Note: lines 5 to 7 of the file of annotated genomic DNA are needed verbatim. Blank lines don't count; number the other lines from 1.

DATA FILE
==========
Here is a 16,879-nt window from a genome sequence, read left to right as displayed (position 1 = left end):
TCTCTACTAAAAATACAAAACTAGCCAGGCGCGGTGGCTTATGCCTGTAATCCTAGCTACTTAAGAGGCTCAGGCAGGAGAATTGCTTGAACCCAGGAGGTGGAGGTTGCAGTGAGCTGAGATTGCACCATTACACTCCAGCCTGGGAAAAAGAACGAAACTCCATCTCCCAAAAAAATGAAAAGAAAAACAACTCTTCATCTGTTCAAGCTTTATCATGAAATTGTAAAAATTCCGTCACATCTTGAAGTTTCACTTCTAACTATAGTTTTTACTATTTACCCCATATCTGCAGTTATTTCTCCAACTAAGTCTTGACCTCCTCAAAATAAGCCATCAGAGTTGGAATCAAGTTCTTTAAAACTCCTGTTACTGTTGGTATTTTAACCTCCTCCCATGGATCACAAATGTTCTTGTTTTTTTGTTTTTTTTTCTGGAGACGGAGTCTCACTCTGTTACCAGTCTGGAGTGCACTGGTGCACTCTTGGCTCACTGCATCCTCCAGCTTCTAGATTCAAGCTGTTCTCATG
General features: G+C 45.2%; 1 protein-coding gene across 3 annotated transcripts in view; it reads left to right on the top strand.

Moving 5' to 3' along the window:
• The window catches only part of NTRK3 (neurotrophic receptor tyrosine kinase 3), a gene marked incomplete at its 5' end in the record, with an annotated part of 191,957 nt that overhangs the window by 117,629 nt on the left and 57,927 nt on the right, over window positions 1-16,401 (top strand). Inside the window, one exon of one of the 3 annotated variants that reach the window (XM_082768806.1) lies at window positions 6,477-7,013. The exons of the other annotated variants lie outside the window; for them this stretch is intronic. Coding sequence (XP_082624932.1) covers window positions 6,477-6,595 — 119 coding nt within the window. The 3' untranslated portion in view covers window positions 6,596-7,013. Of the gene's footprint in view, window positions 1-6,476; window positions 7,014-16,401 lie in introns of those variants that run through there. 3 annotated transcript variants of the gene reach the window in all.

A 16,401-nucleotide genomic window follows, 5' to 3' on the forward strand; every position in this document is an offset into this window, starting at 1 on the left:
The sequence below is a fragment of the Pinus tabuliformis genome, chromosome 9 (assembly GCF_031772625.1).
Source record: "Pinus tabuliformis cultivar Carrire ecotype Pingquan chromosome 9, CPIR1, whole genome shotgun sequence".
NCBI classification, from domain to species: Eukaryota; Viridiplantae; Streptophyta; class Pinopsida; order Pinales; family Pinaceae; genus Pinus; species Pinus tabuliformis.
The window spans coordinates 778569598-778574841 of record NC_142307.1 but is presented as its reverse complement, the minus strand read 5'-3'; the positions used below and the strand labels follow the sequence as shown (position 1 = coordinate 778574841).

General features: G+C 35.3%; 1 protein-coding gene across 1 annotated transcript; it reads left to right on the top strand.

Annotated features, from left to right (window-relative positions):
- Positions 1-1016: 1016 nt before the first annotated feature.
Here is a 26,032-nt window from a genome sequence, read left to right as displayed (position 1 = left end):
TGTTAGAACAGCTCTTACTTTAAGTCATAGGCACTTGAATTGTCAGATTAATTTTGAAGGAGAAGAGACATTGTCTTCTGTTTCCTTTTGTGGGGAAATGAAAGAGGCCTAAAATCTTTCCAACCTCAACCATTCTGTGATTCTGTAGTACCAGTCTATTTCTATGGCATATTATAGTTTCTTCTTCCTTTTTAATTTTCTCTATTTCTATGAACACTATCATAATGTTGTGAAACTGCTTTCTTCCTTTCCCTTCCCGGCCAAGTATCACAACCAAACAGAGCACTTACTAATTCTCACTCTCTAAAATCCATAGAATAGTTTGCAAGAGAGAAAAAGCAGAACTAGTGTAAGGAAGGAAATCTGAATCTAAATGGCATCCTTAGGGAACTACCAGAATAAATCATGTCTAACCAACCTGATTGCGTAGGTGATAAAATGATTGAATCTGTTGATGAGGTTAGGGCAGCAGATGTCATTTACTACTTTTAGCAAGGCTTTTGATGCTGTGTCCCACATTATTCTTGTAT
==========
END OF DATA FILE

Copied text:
• The window catches only part of NTRK3 (neurotrophic receptor tyrosine kinase 3), a gene marked incomplete at its 5' end in the record, with an annotated part of 191,957 nt that overhangs the window by 117,629 nt on the left and 57,927 nt on the right, over window positions 1-16,401 (top strand). Inside the window, one exon of one of the 3 annotated variants that reach the window (XM_082768806.1) lies at window positions 6,477-7,013. The exons of the other annotated variants lie outside the window; for them this stretch is intronic. Coding sequence (XP_082624932.1) covers window positions 6,477-6,595 — 119 coding nt within the window. The 3' untranslated portion in view covers window positions 6,596-7,013. Of the gene's footprint in view, window positions 1-6,476; window positions 7,014-16,401 lie in introns of those variants that run through there. 3 annotated transcript variants of the gene reach the window in all.

A 16,401-nucleotide genomic window follows, 5' to 3' on the forward strand; every position in this document is an offset into this window, starting at 1 on the left:
The sequence below is a fragment of the Pinus tabuliformis genome, chromosome 9 (assembly GCF_031772625.1).